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Saturday, October 15, 2011

Creamy (Leftover Thanksgiving) Chicken Stew

As expected, this last weekend left us with some serious leftover chicken.  Often I'd take a page from my mom and heat it up with some gravy for use in sandwich form; however, this weekend I decided to make some chicken stew.

Probably because it was easier.

As always, I like to soften my onion and garlic a bit by sauteing it for a few minutes.

I added a couple chile peppers because I like my stew spicy.

Meanwhile, I chopped a few carrots, and cubed the chicken, and dumped those as-is into my slow-cooker pot.

With the carrots and chicken pieces in the pot, I then poured the sauté mixture in over top, and stirred it about briefly.  I added about a cup of frozen peas as well, just as-is.

The sauté pan, I chose to "clean" by reducing some milk in it.  I used about a cup of skim milk, mixed with a cube of chicken bouillon, and waited for it to bubble, but not boil.

All this while, I had been re-heating a jar of chicken stock which we had had in our freezer from a few months back.  It was frozen solid, and I wanted to use it soon-ish, so I re-heated it in a large amount of water.  Because the jar was glass, I had to be super careful when re-heating so as to not change the temperature too quickly.  Ideally it should have been completely submerged in the pot, but it was just a little too tall.  Fortunately, having the burner at only medium-high, the water heated up slowly enough to not occasion incident.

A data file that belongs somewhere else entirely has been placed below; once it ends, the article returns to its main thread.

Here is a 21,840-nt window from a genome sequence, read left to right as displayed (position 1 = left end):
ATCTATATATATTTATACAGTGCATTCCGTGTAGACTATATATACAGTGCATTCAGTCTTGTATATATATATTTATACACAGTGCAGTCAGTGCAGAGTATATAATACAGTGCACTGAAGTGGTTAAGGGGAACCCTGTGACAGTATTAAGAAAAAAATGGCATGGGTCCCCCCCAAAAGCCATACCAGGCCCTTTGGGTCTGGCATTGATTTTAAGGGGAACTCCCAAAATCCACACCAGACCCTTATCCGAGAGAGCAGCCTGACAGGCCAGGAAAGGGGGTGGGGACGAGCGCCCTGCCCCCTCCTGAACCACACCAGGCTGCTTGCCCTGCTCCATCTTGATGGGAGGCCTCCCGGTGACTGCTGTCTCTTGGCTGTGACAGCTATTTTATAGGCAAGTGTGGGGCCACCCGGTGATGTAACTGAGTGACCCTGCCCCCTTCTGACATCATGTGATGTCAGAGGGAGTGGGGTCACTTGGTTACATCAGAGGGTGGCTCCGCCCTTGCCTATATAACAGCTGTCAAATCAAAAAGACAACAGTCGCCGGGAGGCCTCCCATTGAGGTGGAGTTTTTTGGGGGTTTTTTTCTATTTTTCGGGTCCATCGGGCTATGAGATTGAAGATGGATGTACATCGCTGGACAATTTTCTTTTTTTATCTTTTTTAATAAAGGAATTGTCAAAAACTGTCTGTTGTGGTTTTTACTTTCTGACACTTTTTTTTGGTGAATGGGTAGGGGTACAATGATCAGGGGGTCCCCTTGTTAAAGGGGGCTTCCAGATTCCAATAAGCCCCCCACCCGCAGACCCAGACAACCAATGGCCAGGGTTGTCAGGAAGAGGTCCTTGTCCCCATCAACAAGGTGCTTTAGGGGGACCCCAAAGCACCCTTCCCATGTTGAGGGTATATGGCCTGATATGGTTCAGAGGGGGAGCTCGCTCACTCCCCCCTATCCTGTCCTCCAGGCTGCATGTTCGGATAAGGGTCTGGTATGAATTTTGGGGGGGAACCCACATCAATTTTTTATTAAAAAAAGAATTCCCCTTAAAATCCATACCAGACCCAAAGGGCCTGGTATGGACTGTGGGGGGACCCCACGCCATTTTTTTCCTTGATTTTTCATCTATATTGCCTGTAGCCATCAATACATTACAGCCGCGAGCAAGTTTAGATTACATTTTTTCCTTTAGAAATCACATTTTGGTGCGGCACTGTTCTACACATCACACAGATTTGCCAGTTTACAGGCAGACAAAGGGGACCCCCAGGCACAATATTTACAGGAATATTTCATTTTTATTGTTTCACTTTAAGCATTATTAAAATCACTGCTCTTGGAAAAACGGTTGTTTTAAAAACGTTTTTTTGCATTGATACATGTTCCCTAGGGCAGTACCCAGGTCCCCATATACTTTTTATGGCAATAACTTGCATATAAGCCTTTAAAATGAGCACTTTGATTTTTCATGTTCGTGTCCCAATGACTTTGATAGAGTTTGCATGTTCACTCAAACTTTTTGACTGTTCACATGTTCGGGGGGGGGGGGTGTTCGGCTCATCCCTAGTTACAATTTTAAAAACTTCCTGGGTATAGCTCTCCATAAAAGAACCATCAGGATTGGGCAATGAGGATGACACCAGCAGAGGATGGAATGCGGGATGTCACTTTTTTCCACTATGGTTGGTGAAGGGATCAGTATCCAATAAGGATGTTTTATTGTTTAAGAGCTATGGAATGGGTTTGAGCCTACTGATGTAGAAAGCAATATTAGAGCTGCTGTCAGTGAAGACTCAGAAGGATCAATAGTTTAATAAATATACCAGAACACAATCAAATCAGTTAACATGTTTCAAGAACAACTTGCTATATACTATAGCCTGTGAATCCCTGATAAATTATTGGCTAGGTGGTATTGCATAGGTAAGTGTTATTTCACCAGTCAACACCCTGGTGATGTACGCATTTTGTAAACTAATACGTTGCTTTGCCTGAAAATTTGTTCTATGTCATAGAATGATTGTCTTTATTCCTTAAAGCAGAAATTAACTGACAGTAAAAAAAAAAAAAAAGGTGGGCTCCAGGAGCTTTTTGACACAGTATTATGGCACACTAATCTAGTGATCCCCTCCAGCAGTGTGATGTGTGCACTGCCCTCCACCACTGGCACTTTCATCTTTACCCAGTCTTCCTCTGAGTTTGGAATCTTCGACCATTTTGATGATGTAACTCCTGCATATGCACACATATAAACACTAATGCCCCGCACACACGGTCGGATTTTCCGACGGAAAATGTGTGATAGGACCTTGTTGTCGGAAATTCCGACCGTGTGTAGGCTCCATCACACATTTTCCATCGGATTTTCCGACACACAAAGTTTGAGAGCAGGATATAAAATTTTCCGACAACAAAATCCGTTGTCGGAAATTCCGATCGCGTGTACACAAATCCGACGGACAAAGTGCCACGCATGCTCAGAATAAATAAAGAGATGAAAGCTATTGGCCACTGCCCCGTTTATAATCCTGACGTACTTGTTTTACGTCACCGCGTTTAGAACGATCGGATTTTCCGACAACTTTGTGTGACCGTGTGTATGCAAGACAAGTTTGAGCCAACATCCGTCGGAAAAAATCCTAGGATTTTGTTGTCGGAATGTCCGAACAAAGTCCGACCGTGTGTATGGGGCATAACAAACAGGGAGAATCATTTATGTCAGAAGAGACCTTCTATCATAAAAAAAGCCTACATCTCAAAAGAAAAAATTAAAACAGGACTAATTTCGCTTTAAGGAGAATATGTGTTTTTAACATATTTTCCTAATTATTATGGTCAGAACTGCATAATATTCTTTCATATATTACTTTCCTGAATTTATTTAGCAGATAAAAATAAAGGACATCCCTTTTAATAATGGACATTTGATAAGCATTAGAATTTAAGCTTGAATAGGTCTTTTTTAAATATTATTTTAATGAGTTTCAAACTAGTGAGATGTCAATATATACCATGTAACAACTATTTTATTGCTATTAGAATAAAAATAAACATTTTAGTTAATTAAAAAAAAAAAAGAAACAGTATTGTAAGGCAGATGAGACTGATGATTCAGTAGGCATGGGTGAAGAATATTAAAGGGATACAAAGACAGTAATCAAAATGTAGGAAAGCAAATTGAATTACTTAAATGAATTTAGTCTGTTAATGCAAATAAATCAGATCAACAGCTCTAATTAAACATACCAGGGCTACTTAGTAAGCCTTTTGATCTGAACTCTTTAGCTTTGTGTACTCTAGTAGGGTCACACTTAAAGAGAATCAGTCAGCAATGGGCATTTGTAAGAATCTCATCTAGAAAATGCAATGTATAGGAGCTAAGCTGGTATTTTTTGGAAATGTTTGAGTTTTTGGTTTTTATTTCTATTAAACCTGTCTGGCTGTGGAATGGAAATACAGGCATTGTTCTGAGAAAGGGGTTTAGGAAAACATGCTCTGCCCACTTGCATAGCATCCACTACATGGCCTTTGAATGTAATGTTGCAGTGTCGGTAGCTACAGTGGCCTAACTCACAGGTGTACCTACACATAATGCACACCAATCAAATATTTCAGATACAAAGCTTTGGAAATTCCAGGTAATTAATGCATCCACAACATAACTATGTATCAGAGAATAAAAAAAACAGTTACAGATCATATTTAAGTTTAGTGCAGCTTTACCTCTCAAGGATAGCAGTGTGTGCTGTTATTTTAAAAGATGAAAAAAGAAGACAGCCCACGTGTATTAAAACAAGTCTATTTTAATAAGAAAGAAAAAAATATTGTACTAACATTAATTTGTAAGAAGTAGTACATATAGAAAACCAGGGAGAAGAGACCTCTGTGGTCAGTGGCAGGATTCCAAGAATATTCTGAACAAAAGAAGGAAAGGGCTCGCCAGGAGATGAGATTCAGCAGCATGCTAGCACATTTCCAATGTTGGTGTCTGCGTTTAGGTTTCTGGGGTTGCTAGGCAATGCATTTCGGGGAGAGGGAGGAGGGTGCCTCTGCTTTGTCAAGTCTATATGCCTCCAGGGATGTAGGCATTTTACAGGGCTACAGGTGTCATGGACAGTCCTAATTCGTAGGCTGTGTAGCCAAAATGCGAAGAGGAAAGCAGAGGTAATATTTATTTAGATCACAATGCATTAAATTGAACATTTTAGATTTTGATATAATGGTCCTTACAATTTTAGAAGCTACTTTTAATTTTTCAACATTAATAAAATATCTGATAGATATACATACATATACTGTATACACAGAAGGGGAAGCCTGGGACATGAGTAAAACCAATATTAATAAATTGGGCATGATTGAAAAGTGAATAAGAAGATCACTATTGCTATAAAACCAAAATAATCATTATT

After that thawed, it was a simple matter of dumping all those liquids in after the chicken and vegetables, and giving it a few good stirs.  I added a half-dozen bay leaves, as well as a few good swigs of Angostura Bitters (a culinary gem passed to me from my Dad, surprisingly!) and at this point, she was ready to go.

I woke up super early, and we went out for most of the morning and afternoon, so this was perfect to just blip away in the slow-cooker for hours, until supper time.

As is my preference, I chose to add thickening agent in the form of corn starch in a tiny bit of liquid (in this case skim milk) LATER in the process, so as to more accurately guage how much is needed.  This stew needed a fair bit, mostly because the stock was really liquidy, but also because I like my chicken stew to be a little thicker, and creamier (hence the milk rather than water).  I ended up adding at least three tablespoons of corn starch.

As always, if you're planning on freezing all or part of a stew or soup, use tapioca instead of flour or corn starch.

In the end, we served this stew up with a fresh chunk of artisan bread for ripping and dipping.  The stew was really hot and perfectly spiced - an excellent mix of sweet, savoury, and spicy - with the chicken melting in your mouth!  Delicious!